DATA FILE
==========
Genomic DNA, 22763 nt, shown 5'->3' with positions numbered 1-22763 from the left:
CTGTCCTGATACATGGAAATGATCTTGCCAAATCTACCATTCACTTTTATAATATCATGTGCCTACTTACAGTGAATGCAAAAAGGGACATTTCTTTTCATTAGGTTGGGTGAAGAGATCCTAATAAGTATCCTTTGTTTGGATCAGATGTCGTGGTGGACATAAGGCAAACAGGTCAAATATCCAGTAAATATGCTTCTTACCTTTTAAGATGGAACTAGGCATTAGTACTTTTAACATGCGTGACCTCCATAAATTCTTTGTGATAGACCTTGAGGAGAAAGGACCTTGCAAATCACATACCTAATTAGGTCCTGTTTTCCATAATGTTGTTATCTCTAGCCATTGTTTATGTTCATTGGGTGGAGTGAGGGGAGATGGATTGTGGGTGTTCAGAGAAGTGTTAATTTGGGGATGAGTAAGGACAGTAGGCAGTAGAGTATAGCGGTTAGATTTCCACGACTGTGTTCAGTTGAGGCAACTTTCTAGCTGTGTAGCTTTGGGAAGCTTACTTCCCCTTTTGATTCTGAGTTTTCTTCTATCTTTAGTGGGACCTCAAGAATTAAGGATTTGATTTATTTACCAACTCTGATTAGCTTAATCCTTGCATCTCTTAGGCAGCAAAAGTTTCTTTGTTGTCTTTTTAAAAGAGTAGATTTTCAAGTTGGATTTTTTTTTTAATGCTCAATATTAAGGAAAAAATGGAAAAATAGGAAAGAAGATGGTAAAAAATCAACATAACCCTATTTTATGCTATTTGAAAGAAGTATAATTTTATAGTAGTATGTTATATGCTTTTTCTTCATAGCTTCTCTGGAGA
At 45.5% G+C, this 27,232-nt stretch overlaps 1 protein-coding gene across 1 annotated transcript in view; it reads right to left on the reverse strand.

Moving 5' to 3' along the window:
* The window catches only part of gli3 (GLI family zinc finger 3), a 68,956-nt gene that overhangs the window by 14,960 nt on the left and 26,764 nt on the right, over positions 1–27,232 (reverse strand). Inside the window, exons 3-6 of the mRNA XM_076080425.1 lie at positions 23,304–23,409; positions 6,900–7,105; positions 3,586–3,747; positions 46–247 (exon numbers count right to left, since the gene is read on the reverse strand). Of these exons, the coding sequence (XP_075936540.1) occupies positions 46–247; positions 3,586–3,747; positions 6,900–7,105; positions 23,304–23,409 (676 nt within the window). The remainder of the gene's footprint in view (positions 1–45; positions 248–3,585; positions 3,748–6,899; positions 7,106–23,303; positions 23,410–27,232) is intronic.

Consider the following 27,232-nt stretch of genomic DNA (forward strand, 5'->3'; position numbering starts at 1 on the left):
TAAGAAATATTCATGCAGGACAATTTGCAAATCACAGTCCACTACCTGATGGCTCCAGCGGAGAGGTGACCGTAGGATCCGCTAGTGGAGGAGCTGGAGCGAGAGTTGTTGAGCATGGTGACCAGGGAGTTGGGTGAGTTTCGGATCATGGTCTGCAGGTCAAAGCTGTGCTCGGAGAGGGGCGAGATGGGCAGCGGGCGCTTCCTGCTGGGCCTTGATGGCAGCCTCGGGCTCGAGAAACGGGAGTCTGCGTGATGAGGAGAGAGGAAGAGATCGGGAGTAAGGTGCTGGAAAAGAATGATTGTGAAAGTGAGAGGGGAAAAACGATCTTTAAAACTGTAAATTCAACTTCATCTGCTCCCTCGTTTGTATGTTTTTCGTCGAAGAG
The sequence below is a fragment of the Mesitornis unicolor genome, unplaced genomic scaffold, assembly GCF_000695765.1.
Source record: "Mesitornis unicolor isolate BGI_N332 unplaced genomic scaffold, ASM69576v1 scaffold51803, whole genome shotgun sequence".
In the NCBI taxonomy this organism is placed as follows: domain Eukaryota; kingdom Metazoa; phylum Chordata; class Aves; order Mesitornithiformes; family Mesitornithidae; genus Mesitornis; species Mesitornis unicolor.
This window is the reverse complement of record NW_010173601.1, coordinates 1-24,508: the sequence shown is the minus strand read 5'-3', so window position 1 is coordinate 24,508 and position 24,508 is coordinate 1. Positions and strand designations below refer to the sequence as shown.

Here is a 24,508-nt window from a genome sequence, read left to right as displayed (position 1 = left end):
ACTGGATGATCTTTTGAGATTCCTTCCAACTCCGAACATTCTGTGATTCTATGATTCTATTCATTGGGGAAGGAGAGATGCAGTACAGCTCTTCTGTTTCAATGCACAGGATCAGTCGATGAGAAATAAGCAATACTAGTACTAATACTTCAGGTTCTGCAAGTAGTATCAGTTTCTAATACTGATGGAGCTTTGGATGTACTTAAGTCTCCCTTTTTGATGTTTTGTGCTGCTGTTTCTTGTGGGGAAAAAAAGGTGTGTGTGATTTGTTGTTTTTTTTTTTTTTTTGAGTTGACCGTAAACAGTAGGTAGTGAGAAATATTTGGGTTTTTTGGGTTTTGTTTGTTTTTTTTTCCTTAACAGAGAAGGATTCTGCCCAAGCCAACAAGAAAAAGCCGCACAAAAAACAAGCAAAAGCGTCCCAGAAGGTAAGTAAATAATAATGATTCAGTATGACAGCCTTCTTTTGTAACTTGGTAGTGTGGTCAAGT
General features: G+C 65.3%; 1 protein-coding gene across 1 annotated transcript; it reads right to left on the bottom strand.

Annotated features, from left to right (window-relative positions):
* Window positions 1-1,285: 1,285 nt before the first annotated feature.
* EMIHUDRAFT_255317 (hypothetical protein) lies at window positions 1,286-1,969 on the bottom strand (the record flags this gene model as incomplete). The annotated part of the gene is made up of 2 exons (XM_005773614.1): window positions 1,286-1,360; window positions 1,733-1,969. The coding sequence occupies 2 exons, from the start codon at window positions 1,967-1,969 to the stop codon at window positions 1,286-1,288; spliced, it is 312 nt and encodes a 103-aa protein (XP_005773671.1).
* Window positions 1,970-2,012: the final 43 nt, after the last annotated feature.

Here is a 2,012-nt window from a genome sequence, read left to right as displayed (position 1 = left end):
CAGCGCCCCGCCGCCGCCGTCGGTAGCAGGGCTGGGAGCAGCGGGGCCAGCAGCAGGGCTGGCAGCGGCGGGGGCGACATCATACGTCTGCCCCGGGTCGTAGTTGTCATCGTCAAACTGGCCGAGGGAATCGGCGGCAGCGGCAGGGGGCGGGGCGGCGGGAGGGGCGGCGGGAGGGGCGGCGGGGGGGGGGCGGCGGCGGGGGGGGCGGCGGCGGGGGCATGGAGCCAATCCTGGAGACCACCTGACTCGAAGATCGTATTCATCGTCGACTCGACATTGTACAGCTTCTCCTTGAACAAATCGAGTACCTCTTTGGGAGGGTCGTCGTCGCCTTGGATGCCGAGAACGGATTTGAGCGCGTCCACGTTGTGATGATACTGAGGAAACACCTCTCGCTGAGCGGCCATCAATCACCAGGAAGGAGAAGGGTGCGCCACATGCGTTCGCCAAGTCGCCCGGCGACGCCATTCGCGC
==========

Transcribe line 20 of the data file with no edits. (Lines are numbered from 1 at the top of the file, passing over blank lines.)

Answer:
CAGCGCCCCGCCGCCGCCGTCGGTAGCAGGGCTGGGAGCAGCGGGGCCAGCAGCAGGGCTGGCAGCGGCGGGGGCGACATCATACGTCTGCCCCGGGTCGTAGTTGTCATCGTCAAACTGGCCGAGGGAATCGGCGGCAGCGGCAGGGGGCGGGGCGGCGGGAGGGGCGGCGGGAGGGGCGGCGGGGGGGGGGCGGCGGCGGGGGGGGCGGCGGCGGGGGCATGGAGCCAATCCTGGAGACCACCTGACTCGAAGATCGTATTCATCGTCGACTCGACATTGTACAGCTTCTCCTTGAACAAATCGAGTACCTCTTTGGGAGGGTCGTCGTCGCCTTGGATGCCGAGAACGGATTTGAGCGCGTCCACGTTGTGATGATACTGAGGAAACACCTCTCGCTGAGCGGCCATCAATCACCAGGAAGGAGAAGGGTGCGCCACATGCGTTCGCCAAGTCGCCCGGCGACGCCATTCGCGC